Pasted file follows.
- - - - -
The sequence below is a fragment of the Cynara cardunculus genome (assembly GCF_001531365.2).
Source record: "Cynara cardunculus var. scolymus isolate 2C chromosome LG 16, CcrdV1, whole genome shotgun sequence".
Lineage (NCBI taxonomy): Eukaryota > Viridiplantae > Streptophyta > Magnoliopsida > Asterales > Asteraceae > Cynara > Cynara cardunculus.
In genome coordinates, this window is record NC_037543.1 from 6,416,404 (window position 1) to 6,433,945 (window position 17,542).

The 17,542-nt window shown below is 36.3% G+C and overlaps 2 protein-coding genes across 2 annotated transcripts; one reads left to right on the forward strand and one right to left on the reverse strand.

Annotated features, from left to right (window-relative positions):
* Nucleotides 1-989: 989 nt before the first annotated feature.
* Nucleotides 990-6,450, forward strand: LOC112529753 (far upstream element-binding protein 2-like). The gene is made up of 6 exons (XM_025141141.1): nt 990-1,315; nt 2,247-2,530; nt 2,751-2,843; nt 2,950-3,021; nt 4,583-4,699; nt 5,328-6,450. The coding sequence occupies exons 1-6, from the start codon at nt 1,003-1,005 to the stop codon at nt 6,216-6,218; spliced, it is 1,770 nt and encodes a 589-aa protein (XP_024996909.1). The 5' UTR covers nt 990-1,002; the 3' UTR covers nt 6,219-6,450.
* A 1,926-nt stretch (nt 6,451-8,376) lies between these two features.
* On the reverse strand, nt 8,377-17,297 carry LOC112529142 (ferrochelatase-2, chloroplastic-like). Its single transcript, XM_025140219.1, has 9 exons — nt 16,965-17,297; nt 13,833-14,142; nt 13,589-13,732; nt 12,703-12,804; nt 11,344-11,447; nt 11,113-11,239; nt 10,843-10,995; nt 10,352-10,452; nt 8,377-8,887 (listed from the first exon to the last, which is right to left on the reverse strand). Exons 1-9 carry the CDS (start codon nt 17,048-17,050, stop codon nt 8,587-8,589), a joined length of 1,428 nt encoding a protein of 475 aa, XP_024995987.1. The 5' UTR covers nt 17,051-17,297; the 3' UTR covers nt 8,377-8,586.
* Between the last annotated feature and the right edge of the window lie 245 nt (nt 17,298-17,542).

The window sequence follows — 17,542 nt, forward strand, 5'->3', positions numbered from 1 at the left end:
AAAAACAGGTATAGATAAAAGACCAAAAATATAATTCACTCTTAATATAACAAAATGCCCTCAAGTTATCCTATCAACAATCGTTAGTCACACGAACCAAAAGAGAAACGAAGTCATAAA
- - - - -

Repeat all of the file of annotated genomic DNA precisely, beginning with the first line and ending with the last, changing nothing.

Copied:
The sequence below is a fragment of the Cynara cardunculus genome (assembly GCF_001531365.2).
Source record: "Cynara cardunculus var. scolymus isolate 2C chromosome LG 16, CcrdV1, whole genome shotgun sequence".
Lineage (NCBI taxonomy): Eukaryota > Viridiplantae > Streptophyta > Magnoliopsida > Asterales > Asteraceae > Cynara > Cynara cardunculus.
In genome coordinates, this window is record NC_037543.1 from 6,416,404 (window position 1) to 6,433,945 (window position 17,542).

The 17,542-nt window shown below is 36.3% G+C and overlaps 2 protein-coding genes across 2 annotated transcripts; one reads left to right on the forward strand and one right to left on the reverse strand.

Annotated features, from left to right (window-relative positions):
* Nucleotides 1-989: 989 nt before the first annotated feature.
* Nucleotides 990-6,450, forward strand: LOC112529753 (far upstream element-binding protein 2-like). The gene is made up of 6 exons (XM_025141141.1): nt 990-1,315; nt 2,247-2,530; nt 2,751-2,843; nt 2,950-3,021; nt 4,583-4,699; nt 5,328-6,450. The coding sequence occupies exons 1-6, from the start codon at nt 1,003-1,005 to the stop codon at nt 6,216-6,218; spliced, it is 1,770 nt and encodes a 589-aa protein (XP_024996909.1). The 5' UTR covers nt 990-1,002; the 3' UTR covers nt 6,219-6,450.
* A 1,926-nt stretch (nt 6,451-8,376) lies between these two features.
* On the reverse strand, nt 8,377-17,297 carry LOC112529142 (ferrochelatase-2, chloroplastic-like). Its single transcript, XM_025140219.1, has 9 exons — nt 16,965-17,297; nt 13,833-14,142; nt 13,589-13,732; nt 12,703-12,804; nt 11,344-11,447; nt 11,113-11,239; nt 10,843-10,995; nt 10,352-10,452; nt 8,377-8,887 (listed from the first exon to the last, which is right to left on the reverse strand). Exons 1-9 carry the CDS (start codon nt 17,048-17,050, stop codon nt 8,587-8,589), a joined length of 1,428 nt encoding a protein of 475 aa, XP_024995987.1. The 5' UTR covers nt 17,051-17,297; the 3' UTR covers nt 8,377-8,586.
* Between the last annotated feature and the right edge of the window lie 245 nt (nt 17,298-17,542).

The window sequence follows — 17,542 nt, forward strand, 5'->3', positions numbered from 1 at the left end:
AAAAACAGGTATAGATAAAAGACCAAAAATATAATTCACTCTTAATATAACAAAATGCCCTCAAGTTATCCTATCAACAATCGTTAGTCACACGAACCAAAAGAGAAACGAAGTCATAAA